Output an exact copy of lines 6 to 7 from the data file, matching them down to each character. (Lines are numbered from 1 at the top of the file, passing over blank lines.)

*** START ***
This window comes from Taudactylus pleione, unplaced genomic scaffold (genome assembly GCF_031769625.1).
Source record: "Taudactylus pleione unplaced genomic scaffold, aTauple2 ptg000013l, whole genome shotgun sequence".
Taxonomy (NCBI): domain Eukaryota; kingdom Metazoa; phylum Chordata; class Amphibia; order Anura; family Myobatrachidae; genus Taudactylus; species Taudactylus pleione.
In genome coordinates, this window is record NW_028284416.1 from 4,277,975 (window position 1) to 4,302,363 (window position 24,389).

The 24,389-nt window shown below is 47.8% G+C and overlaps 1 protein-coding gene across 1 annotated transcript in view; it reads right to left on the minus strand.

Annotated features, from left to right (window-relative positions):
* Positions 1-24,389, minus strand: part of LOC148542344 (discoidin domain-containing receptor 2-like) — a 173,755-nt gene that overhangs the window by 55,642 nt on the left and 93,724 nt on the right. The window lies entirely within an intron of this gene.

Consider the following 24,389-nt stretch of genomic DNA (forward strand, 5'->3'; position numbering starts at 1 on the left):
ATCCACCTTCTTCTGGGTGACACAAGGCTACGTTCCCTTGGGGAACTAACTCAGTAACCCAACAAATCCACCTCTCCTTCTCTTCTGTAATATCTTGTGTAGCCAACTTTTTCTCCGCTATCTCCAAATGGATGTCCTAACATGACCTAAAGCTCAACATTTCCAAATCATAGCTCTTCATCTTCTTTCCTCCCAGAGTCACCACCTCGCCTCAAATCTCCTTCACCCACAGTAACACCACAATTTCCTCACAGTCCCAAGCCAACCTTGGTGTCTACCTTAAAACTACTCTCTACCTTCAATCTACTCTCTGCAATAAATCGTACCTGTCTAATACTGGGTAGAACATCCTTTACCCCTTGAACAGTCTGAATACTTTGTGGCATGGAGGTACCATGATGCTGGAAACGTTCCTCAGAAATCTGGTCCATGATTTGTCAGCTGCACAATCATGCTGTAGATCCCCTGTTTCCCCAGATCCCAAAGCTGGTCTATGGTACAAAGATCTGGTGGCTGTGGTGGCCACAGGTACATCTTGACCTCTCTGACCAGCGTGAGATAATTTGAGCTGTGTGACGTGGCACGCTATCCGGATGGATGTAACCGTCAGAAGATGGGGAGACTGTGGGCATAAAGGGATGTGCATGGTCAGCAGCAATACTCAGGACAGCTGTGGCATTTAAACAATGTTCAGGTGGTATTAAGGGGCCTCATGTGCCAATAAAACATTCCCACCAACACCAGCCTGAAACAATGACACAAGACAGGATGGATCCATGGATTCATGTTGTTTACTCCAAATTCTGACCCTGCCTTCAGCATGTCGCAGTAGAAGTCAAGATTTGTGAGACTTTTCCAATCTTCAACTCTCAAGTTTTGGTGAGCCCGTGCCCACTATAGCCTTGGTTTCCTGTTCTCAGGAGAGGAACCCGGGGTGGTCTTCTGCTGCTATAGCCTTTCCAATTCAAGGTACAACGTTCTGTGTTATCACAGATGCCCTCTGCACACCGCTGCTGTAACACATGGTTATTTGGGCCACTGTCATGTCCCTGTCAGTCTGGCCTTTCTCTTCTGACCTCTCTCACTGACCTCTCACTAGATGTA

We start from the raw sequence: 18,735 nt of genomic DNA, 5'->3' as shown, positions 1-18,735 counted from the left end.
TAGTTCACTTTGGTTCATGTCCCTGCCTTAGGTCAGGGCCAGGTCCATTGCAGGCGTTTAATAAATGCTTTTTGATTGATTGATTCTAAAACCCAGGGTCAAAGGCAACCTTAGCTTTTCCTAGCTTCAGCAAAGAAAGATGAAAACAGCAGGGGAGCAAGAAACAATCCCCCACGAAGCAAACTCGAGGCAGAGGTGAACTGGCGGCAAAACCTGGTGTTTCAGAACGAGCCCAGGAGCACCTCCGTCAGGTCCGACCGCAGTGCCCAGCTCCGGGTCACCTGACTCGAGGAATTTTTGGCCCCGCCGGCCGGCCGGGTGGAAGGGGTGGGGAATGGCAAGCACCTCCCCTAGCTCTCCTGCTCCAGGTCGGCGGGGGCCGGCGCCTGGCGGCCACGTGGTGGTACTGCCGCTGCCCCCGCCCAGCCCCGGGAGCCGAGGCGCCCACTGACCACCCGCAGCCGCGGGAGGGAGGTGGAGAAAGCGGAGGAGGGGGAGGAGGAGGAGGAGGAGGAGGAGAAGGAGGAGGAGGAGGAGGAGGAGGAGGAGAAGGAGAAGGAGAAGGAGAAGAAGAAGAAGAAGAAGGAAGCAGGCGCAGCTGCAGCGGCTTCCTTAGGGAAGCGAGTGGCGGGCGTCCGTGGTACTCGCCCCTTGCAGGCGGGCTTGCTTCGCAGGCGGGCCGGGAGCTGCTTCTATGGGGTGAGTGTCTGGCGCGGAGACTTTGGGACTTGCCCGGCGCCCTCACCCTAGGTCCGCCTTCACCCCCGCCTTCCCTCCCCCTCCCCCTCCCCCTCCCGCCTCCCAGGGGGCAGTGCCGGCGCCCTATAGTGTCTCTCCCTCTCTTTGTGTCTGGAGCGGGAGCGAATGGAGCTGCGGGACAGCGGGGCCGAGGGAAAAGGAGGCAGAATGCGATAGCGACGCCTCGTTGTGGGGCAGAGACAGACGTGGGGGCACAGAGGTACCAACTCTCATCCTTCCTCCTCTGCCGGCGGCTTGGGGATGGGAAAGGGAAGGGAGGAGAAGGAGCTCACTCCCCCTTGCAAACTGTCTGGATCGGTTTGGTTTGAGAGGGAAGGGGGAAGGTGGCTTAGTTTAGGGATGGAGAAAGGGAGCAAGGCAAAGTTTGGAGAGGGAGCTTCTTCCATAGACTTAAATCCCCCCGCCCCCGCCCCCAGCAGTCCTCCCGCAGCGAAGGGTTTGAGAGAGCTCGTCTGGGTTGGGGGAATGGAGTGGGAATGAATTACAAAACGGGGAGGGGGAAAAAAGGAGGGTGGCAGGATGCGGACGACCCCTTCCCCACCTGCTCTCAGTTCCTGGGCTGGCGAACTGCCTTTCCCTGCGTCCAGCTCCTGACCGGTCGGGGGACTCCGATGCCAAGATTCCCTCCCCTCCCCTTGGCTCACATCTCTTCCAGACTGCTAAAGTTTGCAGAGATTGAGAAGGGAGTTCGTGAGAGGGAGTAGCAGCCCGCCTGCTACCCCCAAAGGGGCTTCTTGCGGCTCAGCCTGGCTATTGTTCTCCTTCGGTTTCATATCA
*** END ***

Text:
Annotated features, from left to right (window-relative positions):
* Positions 1-24,389, minus strand: part of LOC148542344 (discoidin domain-containing receptor 2-like) — a 173,755-nt gene that overhangs the window by 55,642 nt on the left and 93,724 nt on the right. The window lies entirely within an intron of this gene.